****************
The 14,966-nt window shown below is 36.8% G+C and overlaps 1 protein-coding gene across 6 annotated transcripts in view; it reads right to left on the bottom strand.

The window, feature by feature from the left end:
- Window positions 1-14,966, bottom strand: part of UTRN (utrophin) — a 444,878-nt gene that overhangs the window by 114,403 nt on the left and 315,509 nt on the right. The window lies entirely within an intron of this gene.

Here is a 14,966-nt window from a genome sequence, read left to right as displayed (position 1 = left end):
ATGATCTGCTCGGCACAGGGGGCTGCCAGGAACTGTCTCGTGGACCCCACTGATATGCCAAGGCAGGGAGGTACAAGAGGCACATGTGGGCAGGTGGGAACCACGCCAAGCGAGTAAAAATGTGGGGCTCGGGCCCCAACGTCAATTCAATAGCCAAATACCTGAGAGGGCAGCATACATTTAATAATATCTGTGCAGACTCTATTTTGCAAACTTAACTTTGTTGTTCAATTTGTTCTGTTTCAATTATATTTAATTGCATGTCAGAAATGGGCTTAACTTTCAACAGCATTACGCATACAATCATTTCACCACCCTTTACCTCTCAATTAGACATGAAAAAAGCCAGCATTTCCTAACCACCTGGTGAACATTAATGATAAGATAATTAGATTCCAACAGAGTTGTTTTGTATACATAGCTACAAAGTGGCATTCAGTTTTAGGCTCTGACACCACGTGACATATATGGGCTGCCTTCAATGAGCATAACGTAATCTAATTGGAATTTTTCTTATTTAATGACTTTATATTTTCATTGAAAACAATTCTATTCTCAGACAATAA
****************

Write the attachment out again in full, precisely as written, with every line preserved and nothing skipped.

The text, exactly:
The 14,966-nt window shown below is 36.8% G+C and overlaps 1 protein-coding gene across 6 annotated transcripts in view; it reads right to left on the bottom strand.

The window, feature by feature from the left end:
- Window positions 1-14,966, bottom strand: part of UTRN (utrophin) — a 444,878-nt gene that overhangs the window by 114,403 nt on the left and 315,509 nt on the right. The window lies entirely within an intron of this gene.

Here is a 14,966-nt window from a genome sequence, read left to right as displayed (position 1 = left end):
ATGATCTGCTCGGCACAGGGGGCTGCCAGGAACTGTCTCGTGGACCCCACTGATATGCCAAGGCAGGGAGGTACAAGAGGCACATGTGGGCAGGTGGGAACCACGCCAAGCGAGTAAAAATGTGGGGCTCGGGCCCCAACGTCAATTCAATAGCCAAATACCTGAGAGGGCAGCATACATTTAATAATATCTGTGCAGACTCTATTTTGCAAACTTAACTTTGTTGTTCAATTTGTTCTGTTTCAATTATATTTAATTGCATGTCAGAAATGGGCTTAACTTTCAACAGCATTACGCATACAATCATTTCACCACCCTTTACCTCTCAATTAGACATGAAAAAAGCCAGCATTTCCTAACCACCTGGTGAACATTAATGATAAGATAATTAGATTCCAACAGAGTTGTTTTGTATACATAGCTACAAAGTGGCATTCAGTTTTAGGCTCTGACACCACGTGACATATATGGGCTGCCTTCAATGAGCATAACGTAATCTAATTGGAATTTTTCTTATTTAATGACTTTATATTTTCATTGAAAACAATTCTATTCTCAGACAATAA